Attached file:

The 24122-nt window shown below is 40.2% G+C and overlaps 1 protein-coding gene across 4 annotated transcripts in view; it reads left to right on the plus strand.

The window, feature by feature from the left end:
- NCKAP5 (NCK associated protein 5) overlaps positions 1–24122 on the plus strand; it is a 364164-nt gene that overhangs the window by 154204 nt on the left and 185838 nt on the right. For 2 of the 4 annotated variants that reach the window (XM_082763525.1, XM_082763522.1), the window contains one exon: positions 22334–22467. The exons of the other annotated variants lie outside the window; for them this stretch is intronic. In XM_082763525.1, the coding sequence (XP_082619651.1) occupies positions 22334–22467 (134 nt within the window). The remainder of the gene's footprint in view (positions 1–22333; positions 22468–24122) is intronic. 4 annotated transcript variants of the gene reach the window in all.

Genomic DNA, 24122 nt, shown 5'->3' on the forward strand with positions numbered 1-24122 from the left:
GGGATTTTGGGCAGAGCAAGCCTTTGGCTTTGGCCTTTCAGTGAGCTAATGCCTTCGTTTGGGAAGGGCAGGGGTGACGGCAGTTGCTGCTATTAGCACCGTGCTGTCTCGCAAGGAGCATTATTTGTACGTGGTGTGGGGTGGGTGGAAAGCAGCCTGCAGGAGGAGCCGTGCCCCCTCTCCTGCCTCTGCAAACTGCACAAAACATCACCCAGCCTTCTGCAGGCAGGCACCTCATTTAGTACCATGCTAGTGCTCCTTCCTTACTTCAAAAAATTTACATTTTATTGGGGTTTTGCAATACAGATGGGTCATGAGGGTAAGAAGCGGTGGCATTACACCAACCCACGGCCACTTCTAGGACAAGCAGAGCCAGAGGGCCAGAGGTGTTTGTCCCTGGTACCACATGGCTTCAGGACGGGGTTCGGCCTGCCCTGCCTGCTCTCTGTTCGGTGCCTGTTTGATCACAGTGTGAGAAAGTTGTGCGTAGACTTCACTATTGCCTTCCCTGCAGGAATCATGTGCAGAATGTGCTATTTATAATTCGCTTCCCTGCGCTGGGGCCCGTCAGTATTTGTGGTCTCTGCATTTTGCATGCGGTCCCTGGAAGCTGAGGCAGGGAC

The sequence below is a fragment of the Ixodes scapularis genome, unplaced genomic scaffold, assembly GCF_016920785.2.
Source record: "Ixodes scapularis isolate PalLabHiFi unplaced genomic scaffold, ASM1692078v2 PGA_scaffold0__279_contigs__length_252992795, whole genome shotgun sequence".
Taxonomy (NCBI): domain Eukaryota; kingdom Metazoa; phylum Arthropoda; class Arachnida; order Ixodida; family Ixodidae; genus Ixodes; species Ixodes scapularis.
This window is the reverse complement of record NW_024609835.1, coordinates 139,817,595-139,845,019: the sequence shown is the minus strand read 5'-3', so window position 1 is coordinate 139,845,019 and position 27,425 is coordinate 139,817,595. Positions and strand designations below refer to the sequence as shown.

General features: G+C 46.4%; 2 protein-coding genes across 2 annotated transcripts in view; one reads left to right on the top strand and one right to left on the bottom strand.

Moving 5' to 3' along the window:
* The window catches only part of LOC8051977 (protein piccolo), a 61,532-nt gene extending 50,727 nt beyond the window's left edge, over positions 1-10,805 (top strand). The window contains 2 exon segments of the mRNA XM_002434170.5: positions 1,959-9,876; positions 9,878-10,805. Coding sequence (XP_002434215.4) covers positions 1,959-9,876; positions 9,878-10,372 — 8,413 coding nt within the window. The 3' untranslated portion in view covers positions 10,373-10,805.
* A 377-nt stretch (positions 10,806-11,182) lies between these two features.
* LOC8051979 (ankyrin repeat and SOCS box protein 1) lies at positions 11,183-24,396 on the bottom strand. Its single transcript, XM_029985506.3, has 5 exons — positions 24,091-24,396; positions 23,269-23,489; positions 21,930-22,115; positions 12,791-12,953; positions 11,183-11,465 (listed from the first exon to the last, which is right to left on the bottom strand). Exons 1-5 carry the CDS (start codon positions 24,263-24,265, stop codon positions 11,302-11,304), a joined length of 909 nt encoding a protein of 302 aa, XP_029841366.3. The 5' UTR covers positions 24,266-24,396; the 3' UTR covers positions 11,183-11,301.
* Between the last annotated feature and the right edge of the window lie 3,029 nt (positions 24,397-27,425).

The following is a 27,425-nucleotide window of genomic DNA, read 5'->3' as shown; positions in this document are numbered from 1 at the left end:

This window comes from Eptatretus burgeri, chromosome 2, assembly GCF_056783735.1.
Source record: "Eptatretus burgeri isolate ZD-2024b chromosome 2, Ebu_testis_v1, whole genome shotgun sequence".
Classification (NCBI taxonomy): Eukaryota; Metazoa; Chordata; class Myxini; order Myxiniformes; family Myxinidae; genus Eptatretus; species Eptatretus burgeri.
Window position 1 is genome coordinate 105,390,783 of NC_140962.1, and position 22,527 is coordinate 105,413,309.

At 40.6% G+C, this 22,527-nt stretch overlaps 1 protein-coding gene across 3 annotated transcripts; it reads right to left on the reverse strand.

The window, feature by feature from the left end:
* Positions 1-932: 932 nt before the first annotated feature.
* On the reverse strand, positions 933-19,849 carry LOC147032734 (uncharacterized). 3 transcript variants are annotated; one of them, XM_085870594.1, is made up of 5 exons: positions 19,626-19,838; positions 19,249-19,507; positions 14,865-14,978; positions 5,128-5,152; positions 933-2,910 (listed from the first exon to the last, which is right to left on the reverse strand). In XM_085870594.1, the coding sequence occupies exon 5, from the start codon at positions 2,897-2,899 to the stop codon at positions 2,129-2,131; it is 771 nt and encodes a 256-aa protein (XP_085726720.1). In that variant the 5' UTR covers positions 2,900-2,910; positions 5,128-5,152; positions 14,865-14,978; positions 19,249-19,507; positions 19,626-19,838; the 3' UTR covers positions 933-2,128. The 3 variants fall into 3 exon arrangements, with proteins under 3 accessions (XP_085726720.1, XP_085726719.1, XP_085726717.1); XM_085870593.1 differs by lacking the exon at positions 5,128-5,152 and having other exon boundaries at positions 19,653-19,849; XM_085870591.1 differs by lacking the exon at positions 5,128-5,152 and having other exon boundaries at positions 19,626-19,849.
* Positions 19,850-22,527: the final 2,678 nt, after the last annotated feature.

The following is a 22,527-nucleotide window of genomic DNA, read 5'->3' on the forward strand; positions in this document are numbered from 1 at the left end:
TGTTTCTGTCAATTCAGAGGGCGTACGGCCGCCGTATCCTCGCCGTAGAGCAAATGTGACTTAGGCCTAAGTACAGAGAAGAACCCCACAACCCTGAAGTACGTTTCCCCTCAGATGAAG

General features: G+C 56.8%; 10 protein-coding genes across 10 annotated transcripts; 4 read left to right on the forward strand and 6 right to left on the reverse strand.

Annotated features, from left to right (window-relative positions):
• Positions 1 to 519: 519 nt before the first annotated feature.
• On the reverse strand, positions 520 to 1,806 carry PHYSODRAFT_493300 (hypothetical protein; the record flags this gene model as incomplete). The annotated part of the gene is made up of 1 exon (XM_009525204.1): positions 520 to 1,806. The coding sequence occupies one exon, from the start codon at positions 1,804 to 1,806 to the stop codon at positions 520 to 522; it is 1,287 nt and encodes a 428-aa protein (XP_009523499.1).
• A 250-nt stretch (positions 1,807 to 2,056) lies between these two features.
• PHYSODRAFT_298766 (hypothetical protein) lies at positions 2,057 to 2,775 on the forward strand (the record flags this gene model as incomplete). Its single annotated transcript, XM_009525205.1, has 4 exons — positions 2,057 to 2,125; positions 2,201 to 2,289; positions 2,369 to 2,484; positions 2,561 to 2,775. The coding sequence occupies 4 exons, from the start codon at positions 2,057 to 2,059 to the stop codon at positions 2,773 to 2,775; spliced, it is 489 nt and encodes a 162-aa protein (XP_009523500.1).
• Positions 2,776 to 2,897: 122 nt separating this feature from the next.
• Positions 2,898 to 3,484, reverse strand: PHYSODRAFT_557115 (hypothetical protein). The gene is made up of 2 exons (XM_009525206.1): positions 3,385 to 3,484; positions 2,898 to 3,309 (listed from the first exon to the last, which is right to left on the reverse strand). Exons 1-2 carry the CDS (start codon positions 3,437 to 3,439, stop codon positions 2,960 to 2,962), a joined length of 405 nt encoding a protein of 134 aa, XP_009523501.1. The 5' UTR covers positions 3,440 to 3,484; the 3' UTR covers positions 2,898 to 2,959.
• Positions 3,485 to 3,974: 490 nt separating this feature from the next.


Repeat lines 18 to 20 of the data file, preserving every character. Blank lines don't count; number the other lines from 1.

Source record: "Eptatretus burgeri isolate ZD-2024b chromosome 2, Ebu_testis_v1, whole genome shotgun sequence".
Classification (NCBI taxonomy): Eukaryota; Metazoa; Chordata; class Myxini; order Myxiniformes; family Myxinidae; genus Eptatretus; species Eptatretus burgeri.
Window position 1 is genome coordinate 105,390,783 of NC_140962.1, and position 22,527 is coordinate 105,413,309.